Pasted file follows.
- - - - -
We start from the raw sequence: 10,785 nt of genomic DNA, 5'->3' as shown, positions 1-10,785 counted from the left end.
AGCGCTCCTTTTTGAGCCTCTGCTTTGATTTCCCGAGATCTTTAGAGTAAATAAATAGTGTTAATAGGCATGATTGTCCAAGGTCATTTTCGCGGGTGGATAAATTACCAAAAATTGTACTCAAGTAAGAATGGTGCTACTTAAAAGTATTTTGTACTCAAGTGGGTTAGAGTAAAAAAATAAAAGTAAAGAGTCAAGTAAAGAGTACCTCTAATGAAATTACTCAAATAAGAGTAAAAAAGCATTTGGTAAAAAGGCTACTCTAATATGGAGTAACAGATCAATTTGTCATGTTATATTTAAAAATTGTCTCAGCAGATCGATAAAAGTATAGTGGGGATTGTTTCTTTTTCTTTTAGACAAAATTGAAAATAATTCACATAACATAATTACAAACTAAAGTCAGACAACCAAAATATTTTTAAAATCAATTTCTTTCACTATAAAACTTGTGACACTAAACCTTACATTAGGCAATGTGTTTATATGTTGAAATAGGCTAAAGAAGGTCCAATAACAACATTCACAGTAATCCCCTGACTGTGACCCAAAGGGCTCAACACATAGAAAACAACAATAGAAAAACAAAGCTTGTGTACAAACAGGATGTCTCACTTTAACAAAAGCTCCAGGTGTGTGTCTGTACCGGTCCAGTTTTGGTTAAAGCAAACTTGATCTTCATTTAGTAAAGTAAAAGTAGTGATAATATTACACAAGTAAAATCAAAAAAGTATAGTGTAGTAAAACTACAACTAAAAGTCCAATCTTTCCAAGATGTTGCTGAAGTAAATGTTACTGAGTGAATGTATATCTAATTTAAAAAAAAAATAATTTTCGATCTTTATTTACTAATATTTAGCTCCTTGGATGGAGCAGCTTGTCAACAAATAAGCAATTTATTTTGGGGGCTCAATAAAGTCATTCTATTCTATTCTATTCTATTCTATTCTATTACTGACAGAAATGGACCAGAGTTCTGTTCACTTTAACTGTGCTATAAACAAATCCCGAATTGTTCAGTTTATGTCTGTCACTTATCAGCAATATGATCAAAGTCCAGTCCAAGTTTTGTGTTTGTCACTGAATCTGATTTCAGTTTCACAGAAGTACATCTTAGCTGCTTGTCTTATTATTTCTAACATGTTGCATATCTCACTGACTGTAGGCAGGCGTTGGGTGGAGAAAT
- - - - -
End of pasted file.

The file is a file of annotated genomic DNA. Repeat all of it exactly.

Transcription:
We start from the raw sequence: 10,785 nt of genomic DNA, 5'->3' as shown, positions 1-10,785 counted from the left end.
AGCGCTCCTTTTTGAGCCTCTGCTTTGATTTCCCGAGATCTTTAGAGTAAATAAATAGTGTTAATAGGCATGATTGTCCAAGGTCATTTTCGCGGGTGGATAAATTACCAAAAATTGTACTCAAGTAAGAATGGTGCTACTTAAAAGTATTTTGTACTCAAGTGGGTTAGAGTAAAAAAATAAAAGTAAAGAGTCAAGTAAAGAGTACCTCTAATGAAATTACTCAAATAAGAGTAAAAAAGCATTTGGTAAAAAGGCTACTCTAATATGGAGTAACAGATCAATTTGTCATGTTATATTTAAAAATTGTCTCAGCAGATCGATAAAAGTATAGTGGGGATTGTTTCTTTTTCTTTTAGACAAAATTGAAAATAATTCACATAACATAATTACAAACTAAAGTCAGACAACCAAAATATTTTTAAAATCAATTTCTTTCACTATAAAACTTGTGACACTAAACCTTACATTAGGCAATGTGTTTATATGTTGAAATAGGCTAAAGAAGGTCCAATAACAACATTCACAGTAATCCCCTGACTGTGACCCAAAGGGCTCAACACATAGAAAACAACAATAGAAAAACAAAGCTTGTGTACAAACAGGATGTCTCACTTTAACAAAAGCTCCAGGTGTGTGTCTGTACCGGTCCAGTTTTGGTTAAAGCAAACTTGATCTTCATTTAGTAAAGTAAAAGTAGTGATAATATTACACAAGTAAAATCAAAAAAGTATAGTGTAGTAAAACTACAACTAAAAGTCCAATCTTTCCAAGATGTTGCTGAAGTAAATGTTACTGAGTGAATGTATATCTAATTTAAAAAAAAAATAATTTTCGATCTTTATTTACTAATATTTAGCTCCTTGGATGGAGCAGCTTGTCAACAAATAAGCAATTTATTTTGGGGGCTCAATAAAGTCATTCTATTCTATTCTATTCTATTCTATTCTATTACTGACAGAAATGGACCAGAGTTCTGTTCACTTTAACTGTGCTATAAACAAATCCCGAATTGTTCAGTTTATGTCTGTCACTTATCAGCAATATGATCAAAGTCCAGTCCAAGTTTTGTGTTTGTCACTGAATCTGATTTCAGTTTCACAGAAGTACATCTTAGCTGCTTGTCTTATTATTTCTAACATGTTGCATATCTCACTGACTGTAGGCAGGCGTTGGGTGGAGAAAT